He shot the serif

Today’s Wayno/Bizarro collab:

(#1) (If you’re puzzled by the odd symbols in the cartoon — Dan Piraro says there are 4 in this strip — see this Page.)

A play on the


sign in some restaurants. Here enforced by a maître d’ who’s a (serifed) uppercase B. Suitably serifed uppercase diners  fill the seats, while a shirted and shod but sans-serif uppercase T realizes he won’t be served.

Serifed and sans-serif Ts to compare:


The word serif looks exotic, possibly Semitic or Persian, but in fact it’s Germanic. From OED3 (March 2013), with its probable source and notes on the history of its  use:

Etymology: Probably < Dutch schreef line, stroke, mark (Middle Dutch scrēvescreef; compare Middle Low German schrēve) < the same Indo-European base as Old High German screvōn to cut, to score (only in the prefixed form giscrevōn), Old Icelandic skref pace, and Latvian skrīpāt to cut, to score, to engrave.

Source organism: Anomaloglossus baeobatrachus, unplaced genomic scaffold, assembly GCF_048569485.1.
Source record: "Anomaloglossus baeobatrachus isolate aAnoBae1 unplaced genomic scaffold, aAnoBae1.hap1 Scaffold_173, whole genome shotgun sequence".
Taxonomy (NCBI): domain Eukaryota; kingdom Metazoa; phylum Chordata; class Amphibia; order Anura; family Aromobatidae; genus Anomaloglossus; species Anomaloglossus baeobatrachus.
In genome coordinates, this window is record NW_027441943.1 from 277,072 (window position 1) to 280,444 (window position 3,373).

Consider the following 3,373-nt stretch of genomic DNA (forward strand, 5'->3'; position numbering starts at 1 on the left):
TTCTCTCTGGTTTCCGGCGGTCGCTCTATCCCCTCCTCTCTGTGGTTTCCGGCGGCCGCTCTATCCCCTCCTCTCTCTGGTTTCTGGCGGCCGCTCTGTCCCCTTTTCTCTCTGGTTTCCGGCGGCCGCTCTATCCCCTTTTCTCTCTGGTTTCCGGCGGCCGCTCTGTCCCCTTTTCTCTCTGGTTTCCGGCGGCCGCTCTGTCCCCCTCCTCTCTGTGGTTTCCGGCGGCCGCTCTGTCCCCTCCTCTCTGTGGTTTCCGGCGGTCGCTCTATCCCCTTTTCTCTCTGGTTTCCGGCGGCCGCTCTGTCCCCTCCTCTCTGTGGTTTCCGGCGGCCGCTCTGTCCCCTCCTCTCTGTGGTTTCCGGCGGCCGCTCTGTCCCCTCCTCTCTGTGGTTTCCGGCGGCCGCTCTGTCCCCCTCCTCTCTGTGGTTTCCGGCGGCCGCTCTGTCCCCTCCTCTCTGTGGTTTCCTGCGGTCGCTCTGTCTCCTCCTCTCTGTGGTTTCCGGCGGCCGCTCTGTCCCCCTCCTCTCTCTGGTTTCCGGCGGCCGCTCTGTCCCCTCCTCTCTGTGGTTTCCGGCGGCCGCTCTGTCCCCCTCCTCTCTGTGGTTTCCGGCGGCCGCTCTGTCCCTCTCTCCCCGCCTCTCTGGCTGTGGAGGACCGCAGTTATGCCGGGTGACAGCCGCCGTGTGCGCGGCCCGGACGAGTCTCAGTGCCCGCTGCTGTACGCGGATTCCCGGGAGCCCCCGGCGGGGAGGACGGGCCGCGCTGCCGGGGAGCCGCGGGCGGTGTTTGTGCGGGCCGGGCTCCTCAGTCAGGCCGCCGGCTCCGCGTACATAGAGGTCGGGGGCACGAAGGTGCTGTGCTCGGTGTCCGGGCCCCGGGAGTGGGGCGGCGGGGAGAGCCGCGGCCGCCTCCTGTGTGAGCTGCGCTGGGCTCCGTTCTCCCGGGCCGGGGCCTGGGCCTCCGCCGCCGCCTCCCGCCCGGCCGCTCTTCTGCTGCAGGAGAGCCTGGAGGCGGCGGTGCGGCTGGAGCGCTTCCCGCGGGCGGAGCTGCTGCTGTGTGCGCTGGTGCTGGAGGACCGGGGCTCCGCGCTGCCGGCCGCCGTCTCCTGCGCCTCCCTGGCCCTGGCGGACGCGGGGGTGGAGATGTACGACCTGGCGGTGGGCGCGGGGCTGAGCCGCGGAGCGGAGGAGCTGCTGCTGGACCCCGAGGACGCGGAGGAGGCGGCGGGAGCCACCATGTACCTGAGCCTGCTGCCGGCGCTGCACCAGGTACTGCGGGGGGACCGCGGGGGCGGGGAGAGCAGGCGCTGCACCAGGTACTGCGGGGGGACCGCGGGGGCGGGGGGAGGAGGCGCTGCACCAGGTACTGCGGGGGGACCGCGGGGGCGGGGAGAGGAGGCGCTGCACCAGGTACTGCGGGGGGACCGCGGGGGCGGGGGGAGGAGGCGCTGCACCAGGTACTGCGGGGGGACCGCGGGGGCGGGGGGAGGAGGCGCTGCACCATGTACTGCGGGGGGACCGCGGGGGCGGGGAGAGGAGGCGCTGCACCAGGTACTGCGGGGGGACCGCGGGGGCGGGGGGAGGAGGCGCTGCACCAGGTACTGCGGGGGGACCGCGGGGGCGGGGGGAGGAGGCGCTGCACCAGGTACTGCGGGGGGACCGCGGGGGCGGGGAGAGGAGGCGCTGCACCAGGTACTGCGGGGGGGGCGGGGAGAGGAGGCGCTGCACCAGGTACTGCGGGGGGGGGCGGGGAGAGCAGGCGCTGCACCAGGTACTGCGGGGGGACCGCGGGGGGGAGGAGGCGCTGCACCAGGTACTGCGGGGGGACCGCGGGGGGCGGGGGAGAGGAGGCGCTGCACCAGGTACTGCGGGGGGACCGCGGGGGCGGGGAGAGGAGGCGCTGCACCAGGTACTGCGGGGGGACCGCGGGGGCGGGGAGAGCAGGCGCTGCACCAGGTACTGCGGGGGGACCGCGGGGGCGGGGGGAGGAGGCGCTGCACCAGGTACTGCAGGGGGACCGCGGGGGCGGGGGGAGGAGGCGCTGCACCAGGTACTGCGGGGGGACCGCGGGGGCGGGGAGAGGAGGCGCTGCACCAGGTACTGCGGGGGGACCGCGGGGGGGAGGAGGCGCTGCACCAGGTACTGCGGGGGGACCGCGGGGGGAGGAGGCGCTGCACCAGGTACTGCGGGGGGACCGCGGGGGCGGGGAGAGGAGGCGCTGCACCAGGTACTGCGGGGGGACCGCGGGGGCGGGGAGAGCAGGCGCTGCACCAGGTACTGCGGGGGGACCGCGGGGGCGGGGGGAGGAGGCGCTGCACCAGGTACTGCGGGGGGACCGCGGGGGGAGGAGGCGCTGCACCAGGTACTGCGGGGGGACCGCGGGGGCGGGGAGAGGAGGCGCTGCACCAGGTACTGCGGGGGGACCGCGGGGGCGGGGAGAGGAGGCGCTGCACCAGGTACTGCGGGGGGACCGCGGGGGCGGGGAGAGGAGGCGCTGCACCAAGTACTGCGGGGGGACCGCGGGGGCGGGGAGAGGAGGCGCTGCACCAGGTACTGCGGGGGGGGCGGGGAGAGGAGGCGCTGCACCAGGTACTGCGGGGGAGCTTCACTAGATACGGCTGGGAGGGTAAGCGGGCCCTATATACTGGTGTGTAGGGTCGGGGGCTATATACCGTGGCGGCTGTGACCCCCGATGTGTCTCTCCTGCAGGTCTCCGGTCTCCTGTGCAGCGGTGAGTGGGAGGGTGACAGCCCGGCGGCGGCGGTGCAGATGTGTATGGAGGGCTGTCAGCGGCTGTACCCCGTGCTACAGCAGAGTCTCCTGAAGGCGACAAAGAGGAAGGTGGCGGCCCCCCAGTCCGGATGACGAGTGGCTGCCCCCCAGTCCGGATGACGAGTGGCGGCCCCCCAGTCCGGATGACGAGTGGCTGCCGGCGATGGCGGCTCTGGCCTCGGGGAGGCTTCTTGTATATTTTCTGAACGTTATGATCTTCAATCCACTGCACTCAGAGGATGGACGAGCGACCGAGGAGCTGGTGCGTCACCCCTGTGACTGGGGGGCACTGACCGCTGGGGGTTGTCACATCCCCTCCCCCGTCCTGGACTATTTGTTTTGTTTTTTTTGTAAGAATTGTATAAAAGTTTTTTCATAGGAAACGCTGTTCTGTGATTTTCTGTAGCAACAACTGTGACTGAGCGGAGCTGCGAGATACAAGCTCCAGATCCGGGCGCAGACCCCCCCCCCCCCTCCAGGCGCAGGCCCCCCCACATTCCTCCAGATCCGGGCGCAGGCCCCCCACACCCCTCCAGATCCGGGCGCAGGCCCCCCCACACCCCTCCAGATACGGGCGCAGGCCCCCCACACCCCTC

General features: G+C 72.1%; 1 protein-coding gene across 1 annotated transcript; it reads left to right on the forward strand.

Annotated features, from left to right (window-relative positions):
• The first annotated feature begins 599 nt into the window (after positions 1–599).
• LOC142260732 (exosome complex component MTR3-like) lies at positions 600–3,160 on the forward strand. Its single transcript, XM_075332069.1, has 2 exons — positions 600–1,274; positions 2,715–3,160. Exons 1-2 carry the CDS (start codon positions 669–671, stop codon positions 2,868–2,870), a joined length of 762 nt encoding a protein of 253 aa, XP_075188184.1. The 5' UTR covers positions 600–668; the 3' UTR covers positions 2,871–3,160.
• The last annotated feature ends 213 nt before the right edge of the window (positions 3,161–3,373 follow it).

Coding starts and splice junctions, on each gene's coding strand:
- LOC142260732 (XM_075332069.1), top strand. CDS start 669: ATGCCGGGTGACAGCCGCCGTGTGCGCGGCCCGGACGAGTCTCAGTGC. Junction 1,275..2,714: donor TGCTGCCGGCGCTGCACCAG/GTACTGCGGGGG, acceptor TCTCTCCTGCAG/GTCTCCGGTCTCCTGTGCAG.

(Small end or cross-strokes were first used by ancient stonecutters to define the limits of the chiselled principal strokes of Roman letters more clearly, and were later added by pen to written texts to give weight and clarity to the ends of the strokes. However, the word serif itself (in its various forms) apparently only came into use as a technical term to describe these finishing strokes with the advent of early modern type-founding [the OED’s first cite is from 1785, with the spelling ceriph]; it was subsequently applied to the analogous cross-strokes on handwritten letters.)

(And sheriff is Germanic too — a derivative based on English shire.)

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